Somebody told me about the employment application that anyone who wants to work at Happy Hill has to fill out. Usual stuff about employment, etc but additionally there's a number of pages with a statement of belief that the wanna be employee must sign that he or she agrees with OR put in some reasons why he or she doesn't .. in case. PDF of part of the application. Now, Happy Hill is a private academy and takes no government funding, only private donations, so they can require whatever they want from their employees in the way of a belief. I'll explain the irony in a bit after I look at the faith statements one must sign on with.
I got to wondering whether this statement of faith is any particular sect of Christendom, as it, frankly, reminded me of the Southern Baptist Church platform. So I googled, and sure, enough, top of the list was, word for word, same statement from Crossroads Baptist Church in Indiana. They are a conservative Baptist church whose mission is:
endeavor to win lost souls to our Lord, Jesus Christ, and then disciple them through worship, fellowship, mentoring, and training,
So, suppose you were someone who was, say, not a Baptist, but instead belonged to another sect of Christianity. Suppose you didn't think the Bible was inerrant. Or your church had priests. Or you were a Mormon or Catholic with additional Bible books beyond only 66. You'd either have to lie, decide not to work for Happy Hill or attempt to plead your case to work amongst these Bible evangelicals. Again, it's Happy Hill's choice to hire who they want as an employee; they are a private Christian school so that's to be expected. (Incidentally, the statement of faith on the Happy Hill website is not the same one that the potential employees of Happy Hill have to sign and agree with.)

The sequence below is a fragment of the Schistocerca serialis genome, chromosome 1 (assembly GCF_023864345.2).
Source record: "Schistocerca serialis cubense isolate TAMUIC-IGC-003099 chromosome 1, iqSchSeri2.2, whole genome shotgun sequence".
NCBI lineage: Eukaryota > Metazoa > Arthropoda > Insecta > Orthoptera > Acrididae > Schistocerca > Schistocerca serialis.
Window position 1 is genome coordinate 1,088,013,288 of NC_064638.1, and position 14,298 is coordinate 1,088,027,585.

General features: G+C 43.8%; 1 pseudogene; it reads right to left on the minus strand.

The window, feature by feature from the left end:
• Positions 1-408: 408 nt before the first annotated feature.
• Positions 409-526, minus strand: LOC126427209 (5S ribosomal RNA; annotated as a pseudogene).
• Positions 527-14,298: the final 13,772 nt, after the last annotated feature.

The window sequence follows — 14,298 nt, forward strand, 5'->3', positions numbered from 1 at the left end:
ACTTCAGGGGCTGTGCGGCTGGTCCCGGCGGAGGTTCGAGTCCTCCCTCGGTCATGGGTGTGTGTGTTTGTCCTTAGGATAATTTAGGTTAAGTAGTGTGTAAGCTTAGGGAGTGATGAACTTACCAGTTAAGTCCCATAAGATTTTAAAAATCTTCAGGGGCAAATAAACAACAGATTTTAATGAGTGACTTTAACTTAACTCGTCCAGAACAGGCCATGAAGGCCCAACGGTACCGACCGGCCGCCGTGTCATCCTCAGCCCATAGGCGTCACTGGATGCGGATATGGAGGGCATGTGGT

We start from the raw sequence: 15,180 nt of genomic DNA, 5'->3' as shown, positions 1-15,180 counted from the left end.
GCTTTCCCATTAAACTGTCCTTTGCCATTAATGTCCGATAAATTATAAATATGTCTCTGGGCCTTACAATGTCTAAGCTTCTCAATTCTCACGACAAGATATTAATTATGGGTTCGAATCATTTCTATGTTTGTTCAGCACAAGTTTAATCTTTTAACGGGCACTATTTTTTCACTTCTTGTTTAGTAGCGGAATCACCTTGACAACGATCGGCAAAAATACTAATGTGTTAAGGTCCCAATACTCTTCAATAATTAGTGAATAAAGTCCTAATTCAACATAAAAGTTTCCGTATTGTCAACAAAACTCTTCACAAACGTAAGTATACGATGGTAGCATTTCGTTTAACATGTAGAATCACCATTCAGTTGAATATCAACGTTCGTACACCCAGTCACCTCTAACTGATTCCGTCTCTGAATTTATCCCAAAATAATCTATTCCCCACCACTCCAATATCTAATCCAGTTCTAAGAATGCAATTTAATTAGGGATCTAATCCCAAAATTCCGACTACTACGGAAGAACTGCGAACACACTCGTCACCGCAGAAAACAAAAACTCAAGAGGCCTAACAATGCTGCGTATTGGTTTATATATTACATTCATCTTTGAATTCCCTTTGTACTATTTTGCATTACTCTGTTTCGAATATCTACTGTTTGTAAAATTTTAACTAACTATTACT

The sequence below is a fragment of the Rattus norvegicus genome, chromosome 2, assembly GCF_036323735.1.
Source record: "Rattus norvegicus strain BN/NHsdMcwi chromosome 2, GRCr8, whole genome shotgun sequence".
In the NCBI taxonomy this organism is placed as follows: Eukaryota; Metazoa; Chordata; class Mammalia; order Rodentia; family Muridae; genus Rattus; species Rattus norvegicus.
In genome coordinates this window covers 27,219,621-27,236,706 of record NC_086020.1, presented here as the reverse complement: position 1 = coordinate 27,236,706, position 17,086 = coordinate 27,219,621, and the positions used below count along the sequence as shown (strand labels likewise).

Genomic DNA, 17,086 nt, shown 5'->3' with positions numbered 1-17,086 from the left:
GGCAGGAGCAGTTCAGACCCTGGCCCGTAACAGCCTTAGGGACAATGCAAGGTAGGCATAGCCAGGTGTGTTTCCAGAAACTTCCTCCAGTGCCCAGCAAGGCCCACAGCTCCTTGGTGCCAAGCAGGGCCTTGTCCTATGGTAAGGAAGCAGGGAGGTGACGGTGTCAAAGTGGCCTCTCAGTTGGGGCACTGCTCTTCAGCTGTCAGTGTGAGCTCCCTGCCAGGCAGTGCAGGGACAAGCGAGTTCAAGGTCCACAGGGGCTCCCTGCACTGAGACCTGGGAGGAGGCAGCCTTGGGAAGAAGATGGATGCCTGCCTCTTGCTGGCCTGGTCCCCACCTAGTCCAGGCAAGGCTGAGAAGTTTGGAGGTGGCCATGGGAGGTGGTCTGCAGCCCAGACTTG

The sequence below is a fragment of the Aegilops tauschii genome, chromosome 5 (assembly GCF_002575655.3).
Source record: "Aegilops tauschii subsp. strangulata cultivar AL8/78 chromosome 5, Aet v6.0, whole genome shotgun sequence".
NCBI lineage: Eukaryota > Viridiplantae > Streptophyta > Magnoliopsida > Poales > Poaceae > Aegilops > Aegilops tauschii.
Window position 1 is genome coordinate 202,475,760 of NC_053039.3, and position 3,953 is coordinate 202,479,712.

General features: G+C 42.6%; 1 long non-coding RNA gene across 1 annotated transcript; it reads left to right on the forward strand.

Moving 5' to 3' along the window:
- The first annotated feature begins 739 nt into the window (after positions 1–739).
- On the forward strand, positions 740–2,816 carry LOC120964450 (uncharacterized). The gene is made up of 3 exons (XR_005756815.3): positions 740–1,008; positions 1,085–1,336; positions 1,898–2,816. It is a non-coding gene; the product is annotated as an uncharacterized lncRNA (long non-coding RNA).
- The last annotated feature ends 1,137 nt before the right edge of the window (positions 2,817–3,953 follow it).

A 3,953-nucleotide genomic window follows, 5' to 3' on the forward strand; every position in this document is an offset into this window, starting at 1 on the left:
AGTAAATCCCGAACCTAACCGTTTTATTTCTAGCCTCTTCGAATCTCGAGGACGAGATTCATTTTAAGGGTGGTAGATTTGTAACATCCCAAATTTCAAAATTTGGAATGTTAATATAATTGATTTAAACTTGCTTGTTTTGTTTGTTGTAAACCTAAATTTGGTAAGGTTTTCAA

Now let me tell you why I think this is odd. From the About US/FAQ page on the Happy Hill website.
Q: Are Morals and Ethics Taught?
While Happy Hill might not be, at least according to their website,affiliated with any particular church, the statement of faith is a Baptist one. I would venture to say that if I, as a parent, wanted my children taught truly inter-denominationally, I wouldn't require new employees to have to sign that they agreed with a Baptist, fundamentalism, statement of faith. Because surely there could arise instances where a parent might believe that his or her children were being indoctrinated away from the faith they themselves taught the kids.
Anyway,something to think about.
A: The Academy is inter-denominational, and children from any or no religious background are offered care. The highest moral, spiritual, and ethical values are upheld and taught.